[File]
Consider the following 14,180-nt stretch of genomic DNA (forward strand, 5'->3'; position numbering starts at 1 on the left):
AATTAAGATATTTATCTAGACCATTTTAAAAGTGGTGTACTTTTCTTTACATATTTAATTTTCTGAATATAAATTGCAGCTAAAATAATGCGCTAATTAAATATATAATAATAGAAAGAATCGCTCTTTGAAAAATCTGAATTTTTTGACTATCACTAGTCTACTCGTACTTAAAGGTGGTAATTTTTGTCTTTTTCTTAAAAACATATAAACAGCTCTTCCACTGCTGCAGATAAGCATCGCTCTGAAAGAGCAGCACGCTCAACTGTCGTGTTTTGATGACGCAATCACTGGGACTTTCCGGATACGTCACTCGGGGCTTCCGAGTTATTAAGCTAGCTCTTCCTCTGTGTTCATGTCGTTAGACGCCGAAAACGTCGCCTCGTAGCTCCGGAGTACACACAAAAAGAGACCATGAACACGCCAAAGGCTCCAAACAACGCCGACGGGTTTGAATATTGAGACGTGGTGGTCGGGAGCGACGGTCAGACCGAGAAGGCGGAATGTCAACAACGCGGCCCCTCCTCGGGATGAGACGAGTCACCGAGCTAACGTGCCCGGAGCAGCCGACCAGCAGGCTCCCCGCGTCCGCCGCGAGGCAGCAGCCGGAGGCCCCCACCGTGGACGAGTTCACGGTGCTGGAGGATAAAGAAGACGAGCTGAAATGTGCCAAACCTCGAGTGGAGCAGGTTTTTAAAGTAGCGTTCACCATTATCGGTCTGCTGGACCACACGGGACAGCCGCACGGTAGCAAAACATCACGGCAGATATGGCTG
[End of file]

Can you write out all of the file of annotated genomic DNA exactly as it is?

Consider the following 14,180-nt stretch of genomic DNA (forward strand, 5'->3'; position numbering starts at 1 on the left):
AATTAAGATATTTATCTAGACCATTTTAAAAGTGGTGTACTTTTCTTTACATATTTAATTTTCTGAATATAAATTGCAGCTAAAATAATGCGCTAATTAAATATATAATAATAGAAAGAATCGCTCTTTGAAAAATCTGAATTTTTTGACTATCACTAGTCTACTCGTACTTAAAGGTGGTAATTTTTGTCTTTTTCTTAAAAACATATAAACAGCTCTTCCACTGCTGCAGATAAGCATCGCTCTGAAAGAGCAGCACGCTCAACTGTCGTGTTTTGATGACGCAATCACTGGGACTTTCCGGATACGTCACTCGGGGCTTCCGAGTTATTAAGCTAGCTCTTCCTCTGTGTTCATGTCGTTAGACGCCGAAAACGTCGCCTCGTAGCTCCGGAGTACACACAAAAAGAGACCATGAACACGCCAAAGGCTCCAAACAACGCCGACGGGTTTGAATATTGAGACGTGGTGGTCGGGAGCGACGGTCAGACCGAGAAGGCGGAATGTCAACAACGCGGCCCCTCCTCGGGATGAGACGAGTCACCGAGCTAACGTGCCCGGAGCAGCCGACCAGCAGGCTCCCCGCGTCCGCCGCGAGGCAGCAGCCGGAGGCCCCCACCGTGGACGAGTTCACGGTGCTGGAGGATAAAGAAGACGAGCTGAAATGTGCCAAACCTCGAGTGGAGCAGGTTTTTAAAGTAGCGTTCACCATTATCGGTCTGCTGGACCACACGGGACAGCCGCACGGTAGCAAAACATCACGGCAGATATGGCTG